In the office we often talk about the TV shows, films or books that we have been reading recently or can’t wait to start. We also enjoy recommending each other different things to start watching or reading. From all the conversations that we’ve had about these topics, we’ve found out that we’ve watched a lot of the same things and enjoy the same kinds of genres. The topic of this week’s discussion is fashion in TV and film.
When I think of Killing Eve, Jodie Comer wearing the big, beautiful pink Tulle dress by Molly Goddard is the first thing that immediately comes to my mind. I remember first seeing the pictures and loving them because of how the photos showed her walking around and she’s wearing a beautiful and elegant outfit as if it’s the most normal thing.
Comer plays a Russian assassin called Villanelle and along with all the discussion about how amazing the show is, Comer’s fashion in the role is also the talk of the town. I have found that a lot of people have even taken the iconic Goddard dress and used it to create their own Villanelle Halloween costumes. I really love the outfits that she wears in the show because of cool they are and she has such a variety in what she chooses to wear.
Game of thrones:
Game of Thrones is quite possible one of the most talked about TV shows since it was first aired back in 2011. As we have been watching the 8th season, we often come into the office to talk about what has been happening in the episodes and what we would’ve liked to see. The show was developed from a series of books (A song of Ice and Fire) written by George R. R. Martin. I love this show because of all the unexpected things that happen and when I first watched the show, I was always on the edge of my seat. I have even already rewatched it a few times since it’s started because I love it that much! It’s incredible to be able to watch so many characters developing over the years.
One of the great things about the show is the fashion; you can see the development and changes in the stories of the characters in the show being subtly hinted at through the clothes. For example, Cersei at the very beginning of GOT used to dress in quite a feminine way, but after her troubles during the fifth season and having her hair cut extremely short, her fashion changed to one that was considerably more masculine. You can tell that the fashion in the show has definitely had an impact on some designer’s collections.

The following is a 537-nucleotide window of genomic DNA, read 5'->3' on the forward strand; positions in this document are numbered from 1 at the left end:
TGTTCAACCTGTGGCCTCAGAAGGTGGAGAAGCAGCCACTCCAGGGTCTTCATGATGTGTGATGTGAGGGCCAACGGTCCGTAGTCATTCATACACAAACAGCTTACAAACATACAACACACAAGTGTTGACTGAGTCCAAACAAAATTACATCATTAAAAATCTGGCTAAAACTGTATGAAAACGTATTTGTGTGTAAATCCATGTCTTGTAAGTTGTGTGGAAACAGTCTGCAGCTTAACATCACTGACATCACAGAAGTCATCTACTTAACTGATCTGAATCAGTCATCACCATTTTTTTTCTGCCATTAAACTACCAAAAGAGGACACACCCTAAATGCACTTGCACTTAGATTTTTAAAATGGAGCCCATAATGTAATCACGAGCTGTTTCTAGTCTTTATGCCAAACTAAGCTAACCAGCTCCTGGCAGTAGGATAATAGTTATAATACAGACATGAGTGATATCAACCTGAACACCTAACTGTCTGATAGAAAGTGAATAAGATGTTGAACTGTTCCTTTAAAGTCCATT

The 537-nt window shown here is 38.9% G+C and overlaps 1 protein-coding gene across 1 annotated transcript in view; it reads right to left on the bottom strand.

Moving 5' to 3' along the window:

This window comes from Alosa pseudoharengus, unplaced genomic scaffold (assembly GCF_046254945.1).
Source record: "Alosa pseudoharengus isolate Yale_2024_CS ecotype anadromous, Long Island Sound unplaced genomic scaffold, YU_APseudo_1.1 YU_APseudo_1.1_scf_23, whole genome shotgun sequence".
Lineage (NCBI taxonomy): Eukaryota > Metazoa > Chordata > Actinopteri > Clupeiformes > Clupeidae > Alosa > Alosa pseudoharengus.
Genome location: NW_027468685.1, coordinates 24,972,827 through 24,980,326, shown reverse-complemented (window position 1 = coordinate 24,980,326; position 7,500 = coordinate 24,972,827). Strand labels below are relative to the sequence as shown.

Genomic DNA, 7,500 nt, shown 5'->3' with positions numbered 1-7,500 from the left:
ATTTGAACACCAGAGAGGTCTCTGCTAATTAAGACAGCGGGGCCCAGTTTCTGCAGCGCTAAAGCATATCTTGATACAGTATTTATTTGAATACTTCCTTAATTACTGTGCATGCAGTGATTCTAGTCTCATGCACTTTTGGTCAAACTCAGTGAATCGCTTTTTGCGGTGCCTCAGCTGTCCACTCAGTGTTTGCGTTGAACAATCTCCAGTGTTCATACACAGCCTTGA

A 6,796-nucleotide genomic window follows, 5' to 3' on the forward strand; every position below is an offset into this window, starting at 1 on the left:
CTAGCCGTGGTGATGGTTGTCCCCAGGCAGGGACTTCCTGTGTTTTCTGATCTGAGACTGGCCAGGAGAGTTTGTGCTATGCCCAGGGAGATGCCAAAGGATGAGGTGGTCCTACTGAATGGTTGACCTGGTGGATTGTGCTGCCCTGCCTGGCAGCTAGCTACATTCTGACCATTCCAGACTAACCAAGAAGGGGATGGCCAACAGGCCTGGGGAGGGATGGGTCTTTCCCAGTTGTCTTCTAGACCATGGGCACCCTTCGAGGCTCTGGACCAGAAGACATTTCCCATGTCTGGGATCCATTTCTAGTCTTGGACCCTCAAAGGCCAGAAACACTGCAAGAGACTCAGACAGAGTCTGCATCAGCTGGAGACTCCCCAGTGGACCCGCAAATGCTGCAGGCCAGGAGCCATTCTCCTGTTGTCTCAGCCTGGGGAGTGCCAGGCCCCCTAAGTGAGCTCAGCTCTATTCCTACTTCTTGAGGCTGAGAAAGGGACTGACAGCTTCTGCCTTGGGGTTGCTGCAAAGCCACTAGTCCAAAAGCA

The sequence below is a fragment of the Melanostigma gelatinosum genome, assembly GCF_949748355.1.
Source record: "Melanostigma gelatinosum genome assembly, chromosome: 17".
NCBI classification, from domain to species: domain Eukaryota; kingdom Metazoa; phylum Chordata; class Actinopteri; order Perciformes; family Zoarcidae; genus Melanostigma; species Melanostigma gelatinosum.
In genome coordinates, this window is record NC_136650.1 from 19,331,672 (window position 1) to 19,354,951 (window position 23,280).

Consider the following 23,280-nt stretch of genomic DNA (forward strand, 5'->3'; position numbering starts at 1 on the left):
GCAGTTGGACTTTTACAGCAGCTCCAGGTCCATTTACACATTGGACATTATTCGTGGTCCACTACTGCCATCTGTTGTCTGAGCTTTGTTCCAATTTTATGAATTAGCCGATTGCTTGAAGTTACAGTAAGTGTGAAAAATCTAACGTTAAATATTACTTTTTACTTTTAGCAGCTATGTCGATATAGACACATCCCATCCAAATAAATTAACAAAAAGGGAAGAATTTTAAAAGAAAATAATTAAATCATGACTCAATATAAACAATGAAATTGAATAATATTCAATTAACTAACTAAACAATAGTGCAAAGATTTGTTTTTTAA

Some of my favourite aspects about the costume design from the show is the amount of details that are in the clothing when it comes to things like embroidery and I also loved seeing the garments that were a combination of a feminine silhouette mixed with masculine, more structured details too. The more structured garments are some of my favourite from the show.
Outlander is another historical show that Anjelica and Amy have both watched. The show was developed from a series of books by the author Diana Gabaldon and is set in 1743 and 1945. Each of the different seasons are inspired by the different book adaptations. As the show is set in two different periods of time, it’s important that the fashions of the two different times are portrayed correctly.
Even though I myself haven’t watched the show properly, Anjelica showed me a clip from one of the episodes in the first season where the main character Claire is travelling and she ends up spending some time with a group of women who are dyeing fabric. Anjelica told me about how plaid fabrics that were made for the show weren’t as bright as Plaid fabrics are today because in the 18th Century fabric could only be dyed with natural materials such as vegetables.
- Forsythia, Honeysuckle and Horseradish would produce the colour green
- Walnuts produce a rich brown
- Ragwort and Saffron produce yellow
- Madder would produce the colour red
- and Indigo the colour blue
I read an interview with the costume designer for the show and found out that they started making garments a year before they started filming for the second season and they made about 10,000 garments which is incredible. I also found out that they didn’t use clothes that were from runways and edit them but that they had to do a lot of research about the clothing from the time and make absolutely everything themselves, including things like buttons and corsets and shoes. All of this was done to make sure that everything was authentic as possible.